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Valuation Under Central Excise | Valuation (Finance) | Prices

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Valuation under Central Excise Valuation of excisable goods under Central Excise is one area wherein there has been a lot of litigation between department and assessee regarding inclusion or exclusion of various expenses for determining the normal price. However disputes were reduced to a considerable extent after the Supreme Court judgment in the case of Bombay Tyre International Ltd in 1983 & subsequently in the case of MRF Ltd in 1995. Still some gray areas remained, so the Finance Act, 2000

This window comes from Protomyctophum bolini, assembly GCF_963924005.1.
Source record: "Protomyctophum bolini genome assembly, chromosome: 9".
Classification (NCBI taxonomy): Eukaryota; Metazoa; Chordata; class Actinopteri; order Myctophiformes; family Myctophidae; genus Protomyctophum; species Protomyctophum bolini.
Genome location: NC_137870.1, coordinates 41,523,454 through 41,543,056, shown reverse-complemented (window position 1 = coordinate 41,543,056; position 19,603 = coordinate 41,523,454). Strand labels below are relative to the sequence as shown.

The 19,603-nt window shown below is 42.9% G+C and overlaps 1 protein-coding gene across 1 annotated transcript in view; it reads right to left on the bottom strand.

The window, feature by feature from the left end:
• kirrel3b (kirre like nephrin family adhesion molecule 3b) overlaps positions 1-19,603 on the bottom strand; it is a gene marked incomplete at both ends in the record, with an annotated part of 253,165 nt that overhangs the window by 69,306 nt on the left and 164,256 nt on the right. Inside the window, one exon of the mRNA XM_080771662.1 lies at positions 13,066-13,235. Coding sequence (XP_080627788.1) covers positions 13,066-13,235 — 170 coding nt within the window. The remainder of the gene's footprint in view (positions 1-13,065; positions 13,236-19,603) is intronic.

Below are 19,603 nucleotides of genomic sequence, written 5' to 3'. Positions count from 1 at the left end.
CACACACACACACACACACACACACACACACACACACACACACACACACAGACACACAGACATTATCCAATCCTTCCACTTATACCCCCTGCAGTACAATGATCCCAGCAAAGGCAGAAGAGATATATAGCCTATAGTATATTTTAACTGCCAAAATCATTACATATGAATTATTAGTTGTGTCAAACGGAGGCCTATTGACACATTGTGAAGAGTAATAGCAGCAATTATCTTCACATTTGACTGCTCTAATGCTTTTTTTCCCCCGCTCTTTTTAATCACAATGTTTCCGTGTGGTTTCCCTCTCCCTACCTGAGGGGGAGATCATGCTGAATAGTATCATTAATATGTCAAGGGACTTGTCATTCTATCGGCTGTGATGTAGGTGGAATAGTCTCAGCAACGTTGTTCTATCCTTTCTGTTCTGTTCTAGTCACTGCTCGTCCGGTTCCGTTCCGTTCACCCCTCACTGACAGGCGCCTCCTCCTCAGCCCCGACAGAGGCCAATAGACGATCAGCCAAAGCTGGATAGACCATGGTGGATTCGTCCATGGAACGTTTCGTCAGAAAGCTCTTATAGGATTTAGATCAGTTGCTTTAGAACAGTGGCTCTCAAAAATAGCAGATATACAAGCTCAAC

Valuation under Central Excise Valuation of excisable goods under Central Excise is one area wherein there has been alot of litigation between department and assessee regarding inclusion or exclusion of various expenses for determining the normal price. However disputes were reduced to aconsiderable extent after the Supreme Court judgment in the case of Bombay TyreInternational Ltd in 1983 & subsequently in the case of MRF Ltd in 1995. Still some grayareas remained, so the Finance Act, 2000 in order to address the problem of the industryregarding valuation replaced the old section 4 of The Central Excise Act, 1944. Moreover old Central Excise (valuation) Rules, 1975 were suppressed by new Central ExciseValuation (Determination of Price of Excisable Goods) Rules,2000 by CentralGovernment in exercise of power conferred by section 37 of Central Excise Act, 1944vide Notification No. 45/2000-C.E.(N.T.), dated 30-6-2000. Both these new section 4 andnew valuation rules came into force on and from the 1 st day of July,2000.A lot has already been written about the changes and industry is well aware of thechanges. This article makes an attempt to discuss the fresh doubts which has arisen because of changes in the section 4 & the valuation rules. It incorporates the views of theMinistry of Finance on the interpretation of the changes vide its circular no. M.F. ( D.R.)F. No. 354/81/2000 – TRU, dated 30-6-2000. However the aforesaid circular cannot partakes the character of the law and both the department & assessee is entitled to take adifferent view on the interpretation of changes if they so desire. The various issues whichhave arisen because of changes are discussed below:-1) Transaction value  – A doubt was expressed about the applicability of the ratio of the celebrated Supreme Court judgments regarding inclusion / exclusion of various expenses in arriving at the assessable value because of replacement of ‘normal price’ with the ‘transaction value’. However it has been clarified videaforesaid ministerial circular that whatever elements which enrich the value of thegoods before their marketing and were held by Hon’ble Supreme Court to beincludible in ‘value’ under the erstwhile section 4 would continue to form part of section 4 value even under new section 4 definition.2) Discounts  – Earlier section 4 expressly excluded trade discounts( such discountnot being refundable on any account whatsoever) allowed in accordance with thenormal practice of the wholesale trade at the time of removal in respect of suchgoods sold or contracted for sale. However definition of ‘Transaction Value’under new section does not expressly allows such exclusion. However as per ministerial circular it is not needed by virtue of the fact that duty is chargeable onthe net price paid or payable.Another doubt in this respect is regarding the allowance of deduction of discountnot readily known to the assessee at the time of transaction. To claim suchdeduction from the assessable value the assessee should disclose the intention of allowing such discount to the department and apply for provisional assessment inrespect of such transactions.3) Packing charges  – New section 4 also does not specifically include packingcharges as part of assessable value. However the packing charges whether specialor ordinary will continue to form part of assessable value.  Another issue worth discussion is whether durable & returnable packing allowedas deduction under old section 4 will be continue to be so under the new provisions as well. There has been no clarification from the department or ministry in this respect. However in the opinion of the author it should not beincluded in the assessable value.4) Related Person  – The definition of “Related Person” has been widened to include“inter-connected undertakings” as defined in MRTP Act,1969. However as per rule 10 of new Central Excise Valuation ( Determination of Price of ExcisableGoods) Rules, 2000 even if the assessee & buyer are inter-connected undertakingsvaluation will be made on the basis of transaction value unless they are related person under the old definition.5) Interest on delayed payments  – A doubt has been expressed by the industryabout the inclusion or exclusion of interest, paid by the buyer for delayed payment beyond credit period, in the assessable value. However it has been clarified thatsuch interest will not form part of assessable value provided that:a)the interest charges are clearly distinguished from the price actually paidor payable for the goods; b)the financing arrangement is made in writing; andc)where required, assessee demonstrates that such goods are actually sold atthe price declared as the price actually paid or payable.6)T ransportation Charges - As per rule 5 of new valuation rules if the excisablegoods are sold for delivery at a place other than the place of removal, then actualcost of transportation from the place of removal to the place of delivery should beexcluded from the assessable value. However as the definition of “Place of Removal” was changed in the new valuation rules to exclude depot, premises of aconsignment agent or any other place or premises from where excisable goods areto be sold after their clearance from the factory, so a doubt arose about theexclusion of transportation cost from the factory gate or warehouse to the depot, premises of a consignment agent or any other place. However it has been clarifiedthat such cost will be excluded on similar lines of sales being effected fromfactory gate or warehouse.Further it has been provided in the rule 5 of the new valuation rules that suchtransportation cost will be excluded only if it is charged to the buyer in addition tothe price of the goods and shown separately in the invoice for such excisablegoods. However the actual transportation cost may not be known to the assesseeat the point of delivery. In such cases the assessee may go for provisionalassessment in respect of such transaction .7) Valuation of captively consumed goods  – As per earlier valuation rules if theexcisable goods were not to be sold but were consumed by assessee himself or onhis behalf in the production or manufacture of other articles, then the valuationwas to be done on the basis of the value of comparable goods produced or manufactured by the assessee or by any other assessee after making suchadjustments to the value as may appear reasonable to proper officer. But if thevaluation could not be determined on aforesaid principles then value was to bedetermined after making addition of normal profit to the cost of production. A  CBEC circular no. 258/92/96 – CX, dated 30-10-96 was issued to clarify thedoubts regarding addition of profit.However new valuation new rules apparently simplified the valuation provisionsin case of captive consumption by providing for addition of fifteen percent to thecost of production. It means there is an assumption of fifteen percent profit to beearned by all the manufacturer which is harsh on manufacturers who are earningless profit then fifteen percent or are incurring losses.8) Transit Insurance Transit insurance charges from place of removal to the placeof delivery may be incurred by the assessee which may be subsequently recoveredfrom the buyer. It is doubtable whether it will be allowed as deduction on thesimilar lines of transportation charges. Though there is no departmentalclarification in this respect but it should be allowed as deduction as these chargesdoes not enrich the value of the product.9) Erection / commissioning charges recovered from the buyer The erection andcommissioning charges is normally recovered by the assessee in case of installation of plant and machinery at the customers site. A doubt has beenexpressed whether the above charges will form part of assessable value. In theopinion of the author these charges should be excluded from the assessable valueas these charges are for work purely civil in nature.